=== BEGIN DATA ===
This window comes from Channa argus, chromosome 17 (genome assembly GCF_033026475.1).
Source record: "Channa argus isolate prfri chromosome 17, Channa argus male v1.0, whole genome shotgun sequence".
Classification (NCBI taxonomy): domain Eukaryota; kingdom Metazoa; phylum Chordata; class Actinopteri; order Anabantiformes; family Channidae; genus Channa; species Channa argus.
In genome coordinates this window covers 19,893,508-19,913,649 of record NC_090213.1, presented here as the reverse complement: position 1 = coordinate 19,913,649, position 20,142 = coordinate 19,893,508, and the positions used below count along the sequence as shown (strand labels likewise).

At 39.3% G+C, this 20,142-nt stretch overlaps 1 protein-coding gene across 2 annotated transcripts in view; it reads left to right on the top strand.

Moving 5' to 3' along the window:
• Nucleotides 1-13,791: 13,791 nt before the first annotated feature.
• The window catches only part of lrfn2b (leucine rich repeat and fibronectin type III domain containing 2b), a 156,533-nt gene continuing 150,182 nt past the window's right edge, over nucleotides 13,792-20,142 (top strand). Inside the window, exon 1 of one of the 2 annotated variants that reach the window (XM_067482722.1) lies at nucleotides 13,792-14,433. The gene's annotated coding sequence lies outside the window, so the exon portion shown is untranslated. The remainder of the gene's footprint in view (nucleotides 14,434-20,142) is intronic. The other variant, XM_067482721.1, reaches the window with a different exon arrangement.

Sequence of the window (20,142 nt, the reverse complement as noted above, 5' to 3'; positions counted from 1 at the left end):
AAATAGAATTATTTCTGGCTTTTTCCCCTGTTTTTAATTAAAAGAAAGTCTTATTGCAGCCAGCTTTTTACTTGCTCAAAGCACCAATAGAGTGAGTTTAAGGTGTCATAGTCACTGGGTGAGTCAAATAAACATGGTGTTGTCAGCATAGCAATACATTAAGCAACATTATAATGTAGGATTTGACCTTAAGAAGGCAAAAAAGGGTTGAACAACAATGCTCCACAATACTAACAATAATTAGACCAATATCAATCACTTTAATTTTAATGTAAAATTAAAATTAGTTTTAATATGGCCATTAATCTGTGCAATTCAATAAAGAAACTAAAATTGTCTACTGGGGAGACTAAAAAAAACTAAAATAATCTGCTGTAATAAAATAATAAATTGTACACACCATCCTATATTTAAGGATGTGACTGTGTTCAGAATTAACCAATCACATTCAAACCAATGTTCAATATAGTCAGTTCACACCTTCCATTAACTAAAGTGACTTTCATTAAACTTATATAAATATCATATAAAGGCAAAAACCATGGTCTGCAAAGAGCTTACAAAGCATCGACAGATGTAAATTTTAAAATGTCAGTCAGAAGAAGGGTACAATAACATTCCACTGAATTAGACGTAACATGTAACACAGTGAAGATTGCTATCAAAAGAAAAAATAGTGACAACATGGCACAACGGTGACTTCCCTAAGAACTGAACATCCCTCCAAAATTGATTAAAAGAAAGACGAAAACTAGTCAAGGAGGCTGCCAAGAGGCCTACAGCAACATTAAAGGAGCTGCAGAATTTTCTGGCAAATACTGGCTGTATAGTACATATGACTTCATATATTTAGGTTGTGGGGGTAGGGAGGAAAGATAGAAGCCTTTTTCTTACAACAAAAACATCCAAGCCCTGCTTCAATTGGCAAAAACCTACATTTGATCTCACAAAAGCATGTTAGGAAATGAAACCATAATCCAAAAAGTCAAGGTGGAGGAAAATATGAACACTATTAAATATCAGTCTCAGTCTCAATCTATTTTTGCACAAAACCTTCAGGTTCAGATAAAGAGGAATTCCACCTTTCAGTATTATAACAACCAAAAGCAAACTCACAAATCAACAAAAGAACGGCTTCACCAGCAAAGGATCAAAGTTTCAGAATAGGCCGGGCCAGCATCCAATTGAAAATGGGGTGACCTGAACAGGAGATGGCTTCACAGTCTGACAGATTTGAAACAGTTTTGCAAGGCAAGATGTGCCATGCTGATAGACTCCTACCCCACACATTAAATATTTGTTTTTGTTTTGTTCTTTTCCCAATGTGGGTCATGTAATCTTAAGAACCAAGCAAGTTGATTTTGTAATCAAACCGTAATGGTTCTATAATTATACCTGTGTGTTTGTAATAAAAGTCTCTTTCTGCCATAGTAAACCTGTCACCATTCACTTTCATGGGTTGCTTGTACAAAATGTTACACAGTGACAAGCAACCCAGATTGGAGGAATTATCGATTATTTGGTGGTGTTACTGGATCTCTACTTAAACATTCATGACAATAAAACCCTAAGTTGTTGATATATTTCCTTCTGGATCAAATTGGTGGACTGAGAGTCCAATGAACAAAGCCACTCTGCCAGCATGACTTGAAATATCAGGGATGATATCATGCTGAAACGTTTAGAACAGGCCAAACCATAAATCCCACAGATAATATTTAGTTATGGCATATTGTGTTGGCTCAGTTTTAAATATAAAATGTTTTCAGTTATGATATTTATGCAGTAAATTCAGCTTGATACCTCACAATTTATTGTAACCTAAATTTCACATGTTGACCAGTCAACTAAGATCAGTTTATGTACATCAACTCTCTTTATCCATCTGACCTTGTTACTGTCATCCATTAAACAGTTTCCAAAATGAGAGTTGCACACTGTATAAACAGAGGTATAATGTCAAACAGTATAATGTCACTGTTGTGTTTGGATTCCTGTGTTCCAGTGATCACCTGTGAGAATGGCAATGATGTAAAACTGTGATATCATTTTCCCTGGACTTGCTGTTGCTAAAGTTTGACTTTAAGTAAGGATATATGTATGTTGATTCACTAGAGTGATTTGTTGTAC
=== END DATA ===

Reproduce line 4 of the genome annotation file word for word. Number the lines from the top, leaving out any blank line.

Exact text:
In genome coordinates this window covers 19,893,508-19,913,649 of record NC_090213.1, presented here as the reverse complement: position 1 = coordinate 19,913,649, position 20,142 = coordinate 19,893,508, and the positions used below count along the sequence as shown (strand labels likewise).